Theme Times – Little Richard

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Little Richard By TGC-Topps Gum Cards – ebay itemfrontback, Public Domain

Richard Wayne Penniman (December 5, 1932 – May 9, 2020), better known as Little Richard, was an American singer, songwriter, and musician. An influential figure in popular music and culture for seven decades, he was nicknamed “The Innovator”, “The Originator”, and “The Architect of Rock and Roll”. Penniman’s most celebrated work dates from the mid-1950s, when his charismatic showmanship and dynamic music, characterized by frenetic piano playing, pounding backbeat and raspy shouted vocals, laid the foundation for rock and roll. His innovative emotive vocalizations and uptempo rhythmic music also played a key role in the formation of other popular music genres, including soul and funk. He influenced numerous singers and musicians across musical genres from rock to hip hop; his music helped shape rhythm and blues for generations to come.

“Tutti Frutti” (1955), one of Penniman’s signature songs, became an instant hit, crossing over to the pop charts in both the United States and the United Kingdom. His next hit single, “Long Tall Sally” (1956), hit No. 1 on the Billboard Rhythm and Blues Best-Sellers chart, followed by a rapid succession of 15 more hit singles in less than three years. His performances during this period resulted in integration between White Americans and African Americans in his audience. In 1962, during a five-year period in which Penniman abandoned rock and roll music for born-again Christianity, concert promoter Don Arden persuaded him to tour Europe. During this time, Arden had the Beatles open for Penniman on some tour dates, capitalizing on his popularity. Penniman advised them on how to perform his songs and taught the band’s member Paul McCartney his distinctive vocalizations.

Penniman is cited as one of the first crossover black artists, reaching audiences of all races. His music and concerts broke the color line, drawing blacks and whites together despite attempts to sustain segregation. His contemporaries, including Elvis Presley, Buddy Holly, Bill Haley, Jerry Lee Lewis, the Everly Brothers, Gene Vincent and Eddie Cochran, all recorded covers of his works. Taken by his music and style, and personally covering four of Penniman’s songs on his own two breakthrough albums in 1956, Presley told Penniman in 1969 that his music was an inspiration to him and that he was “the greatest”.

Penniman was honored by many institutions. He was inducted into the Rock and Roll Hall of Fame as part of its first group of inductees in 1986. He was also inducted into the Songwriters Hall of Fame. He was the recipient of a Lifetime Achievement Award from the Recording Academy and a Lifetime Achievement Award from the Rhythm and Blues Foundation. In 2015, Penniman received a Rhapsody & Rhythm Award from the National Museum of African American Music for his key role in the formation of popular music genres and helping to bring an end to the racial divide on the music charts and in concert in the mid-1950s, changing American culture significantly. “Tutti Frutti” was included in the National Recording Registry of the Library of Congress in 2010, which stated that his “unique vocalizing over the irresistible beat announced a new era in music”.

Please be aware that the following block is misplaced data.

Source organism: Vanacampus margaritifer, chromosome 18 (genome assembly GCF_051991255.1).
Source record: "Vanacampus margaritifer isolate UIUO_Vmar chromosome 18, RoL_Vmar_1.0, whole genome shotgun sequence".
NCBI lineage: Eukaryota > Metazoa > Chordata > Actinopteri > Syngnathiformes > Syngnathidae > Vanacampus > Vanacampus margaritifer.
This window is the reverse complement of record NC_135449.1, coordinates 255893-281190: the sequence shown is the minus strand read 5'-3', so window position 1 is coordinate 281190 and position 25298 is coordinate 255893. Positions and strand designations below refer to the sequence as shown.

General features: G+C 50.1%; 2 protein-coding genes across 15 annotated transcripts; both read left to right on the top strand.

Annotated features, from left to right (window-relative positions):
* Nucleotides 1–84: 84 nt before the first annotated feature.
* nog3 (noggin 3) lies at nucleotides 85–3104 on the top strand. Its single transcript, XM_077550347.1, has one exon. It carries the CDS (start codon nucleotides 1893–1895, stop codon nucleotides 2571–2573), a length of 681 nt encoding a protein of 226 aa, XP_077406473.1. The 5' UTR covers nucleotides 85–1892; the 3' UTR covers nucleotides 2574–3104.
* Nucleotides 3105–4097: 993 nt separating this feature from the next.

800px-In_Person_'Lucille'_Little_Richard_and_his_Orchestra

Little Richard By Globe Poster Baltimore – liveauctioneers.com, Public Domain

Sadly yesterday May 09th 2020 we lost in my eyes an outstanding performer … Little Richard an absolute pioneer for rock’n’roll and an incredible influencer to many artists, but above everything else an cracking singer and musician. I grew up with his songs many a time playing in the background of my life and early years understanding my love of music.

Below are in my opinion his top 15 best songs – so tell me?

Fan or not, and of what?

1 – Tutti Frutti – 1955

2 – Long Tall Sally – 1956

3 – Slippin’ and Slidin’ – 1956

4 – Little Richard’s Boogie – 1956

5 – Ready Teddy – 1956

6 – Rip It Up – 1956

7 – Heebie- Jeebies – 1956

8 – Send Me Some Lovin – 1957

9 – Jenny Jenny – 1957

10 – Lucille – 1957

11 – Good Golly, Miss Molly – 1958

12 – Hey – Hey – Hey – Hey  – 1958

13 – By The Light of the Silvery Moon  – 1959

14 – Bama Lama Bama Loo  – 1964

15 – Freedom Blues  – 1970

800px-In_Person_'Lucille'_Little_Richard_and_his_Orchestra

1972

1972

So folks – Little Richard – Fan or not, and of what?

 

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12 thoughts on “Theme Times – Little Richard

  1. Aw man! Another great loss😢💔 I haven’t read any “news” in a few days. I am a fan! But in small doses. Like James Brown, Little Richard is too intense for long listening. To me, anyway. 🤷🏼‍♀️
    Thank you for this post and tribute to another great musician who has left behind a fantastic legacy.

  2. I just thank my lucky stars that I was born and raised in NYC – nothing banned there (not even the Paris Sisters “I Love How You Love Me”) Pat Boone cover of Tutti Frutti??? We laughed still our sides ached. Little Richard, oh yeah! Memories of my childhood…( a lot, if not all? black performers from the 50’s never got played on the radio outside of the big (northern) cities.)

      1. Oh lordy, no! Not Pat Boone, that would be cruel and damaging to my reputation. Ugh, Pat Boone…no, no, no.

  3. What a wonderful tribute to a great performer! My Dad was born and raised in this area of southern Georgia. We went down to visit my grandparents every summer, so I remember how life was there in the 5o’s. All I can say is it had to take tremendous strength to accomplish all he did against such odds! Thank you for another great read, Rory!

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